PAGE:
Balram Halwai grew up in a dirt poor village of Laxmangarh where he lost his father and his chance of a good life at an early age. He grows up working in a tea stall with his elder brother and dreams of a better life. He watches the landlord of the village, year after year, looting the villagers and growing in stature and clout. With time his hatred for the man, in a strange way, turns into respect and a sense of submission to his all-pervading power over their existence. He understands his own psyche and the fact that he is submitting to his own oppressors for no rhyme or reason but is unable to stop himself from submitting to the men as it has been engraved in his DNA through years of oppression, unquestionable loyalty, and fear of the stick. He does compare himself to the roosters in a coop waiting patiently to be decapitated and shredded for meat but never does anything about escaping that fate.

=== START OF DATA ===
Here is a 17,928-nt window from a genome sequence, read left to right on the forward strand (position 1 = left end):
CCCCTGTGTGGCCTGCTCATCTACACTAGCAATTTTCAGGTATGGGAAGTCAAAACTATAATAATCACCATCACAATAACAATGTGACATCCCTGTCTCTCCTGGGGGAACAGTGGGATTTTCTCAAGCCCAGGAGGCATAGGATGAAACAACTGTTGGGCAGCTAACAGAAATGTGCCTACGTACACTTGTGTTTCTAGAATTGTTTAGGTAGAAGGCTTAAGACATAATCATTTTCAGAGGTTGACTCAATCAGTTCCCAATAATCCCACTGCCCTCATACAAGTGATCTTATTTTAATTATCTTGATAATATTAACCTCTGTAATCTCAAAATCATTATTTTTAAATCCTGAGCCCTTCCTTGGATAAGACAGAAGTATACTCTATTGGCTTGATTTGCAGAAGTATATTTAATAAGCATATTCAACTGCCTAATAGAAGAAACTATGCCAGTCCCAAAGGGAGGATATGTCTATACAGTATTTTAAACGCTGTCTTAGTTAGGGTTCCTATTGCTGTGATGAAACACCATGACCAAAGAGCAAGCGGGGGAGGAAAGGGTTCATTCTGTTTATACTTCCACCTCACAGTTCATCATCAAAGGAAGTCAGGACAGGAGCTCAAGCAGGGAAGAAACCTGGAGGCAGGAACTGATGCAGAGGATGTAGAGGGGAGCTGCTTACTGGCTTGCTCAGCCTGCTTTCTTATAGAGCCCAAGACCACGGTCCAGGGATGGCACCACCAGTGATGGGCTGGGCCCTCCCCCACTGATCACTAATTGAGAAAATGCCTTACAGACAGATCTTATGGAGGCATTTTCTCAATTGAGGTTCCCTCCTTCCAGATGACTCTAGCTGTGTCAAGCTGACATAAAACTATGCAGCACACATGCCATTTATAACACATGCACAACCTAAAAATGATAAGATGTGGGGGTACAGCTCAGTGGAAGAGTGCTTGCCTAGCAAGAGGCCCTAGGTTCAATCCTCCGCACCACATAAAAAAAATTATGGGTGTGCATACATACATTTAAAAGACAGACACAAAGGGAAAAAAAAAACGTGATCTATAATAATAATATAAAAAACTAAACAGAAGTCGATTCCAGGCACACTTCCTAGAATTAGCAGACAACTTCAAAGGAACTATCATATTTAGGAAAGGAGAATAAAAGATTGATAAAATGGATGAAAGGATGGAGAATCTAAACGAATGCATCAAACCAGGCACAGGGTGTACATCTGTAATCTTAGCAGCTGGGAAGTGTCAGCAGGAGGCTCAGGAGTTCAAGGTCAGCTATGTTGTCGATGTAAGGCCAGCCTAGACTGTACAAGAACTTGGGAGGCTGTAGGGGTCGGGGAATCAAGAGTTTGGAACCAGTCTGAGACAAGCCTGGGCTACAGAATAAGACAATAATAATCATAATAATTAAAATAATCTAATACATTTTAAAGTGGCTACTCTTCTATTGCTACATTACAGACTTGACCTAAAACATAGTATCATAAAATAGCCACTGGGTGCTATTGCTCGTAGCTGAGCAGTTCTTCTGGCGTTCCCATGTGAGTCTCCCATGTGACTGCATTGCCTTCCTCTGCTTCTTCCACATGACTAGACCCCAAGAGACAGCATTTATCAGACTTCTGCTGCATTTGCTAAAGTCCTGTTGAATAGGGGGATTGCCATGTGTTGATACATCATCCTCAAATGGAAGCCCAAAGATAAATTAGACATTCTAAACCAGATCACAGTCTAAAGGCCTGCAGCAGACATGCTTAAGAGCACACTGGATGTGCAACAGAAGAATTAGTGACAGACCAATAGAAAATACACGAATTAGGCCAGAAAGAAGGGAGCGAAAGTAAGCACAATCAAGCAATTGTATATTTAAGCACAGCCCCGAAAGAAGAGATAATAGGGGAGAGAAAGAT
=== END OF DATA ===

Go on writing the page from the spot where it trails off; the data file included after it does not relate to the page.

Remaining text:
His fortunes change when he gets an opportunity to work for the youngest son of the landlord in Delhi. His arrival in Delhi not only opens up his eyes to the world around him but also makes him grow increasingly impatient and angry. The disdain with which the older landlord and his son, referred to as the Stork (Mahesh Manjrekar) and the Mongoose (Vijay Maurya) treat him makes him despise them even more. Interestingly he receives what can be called a semblance of gratitude and respect from the younger landlord, Ashok (Rajkummar Rao), and his NRI wife Pinky (Priyanka Chopra). Their behavior towards him creates further conflicts in Balram’s mind as they love him in one moment and despise him in another. This creates such turmoil within Balram that in his confusion and desperation he does something that changes his life forever.
Ramin Bahrani builds up the drama beautifully and I was immediately intrigued by the protagonist who I wanted to come out victorious after all the dust settled in. Balram Halwai will definitely remind most viewers of someone or the other that they know off and will also point out certain inherent flaws in the manner in which a large chunk of the population of this country reacts to the way their life is and could be if they wanted it to be in a certain way.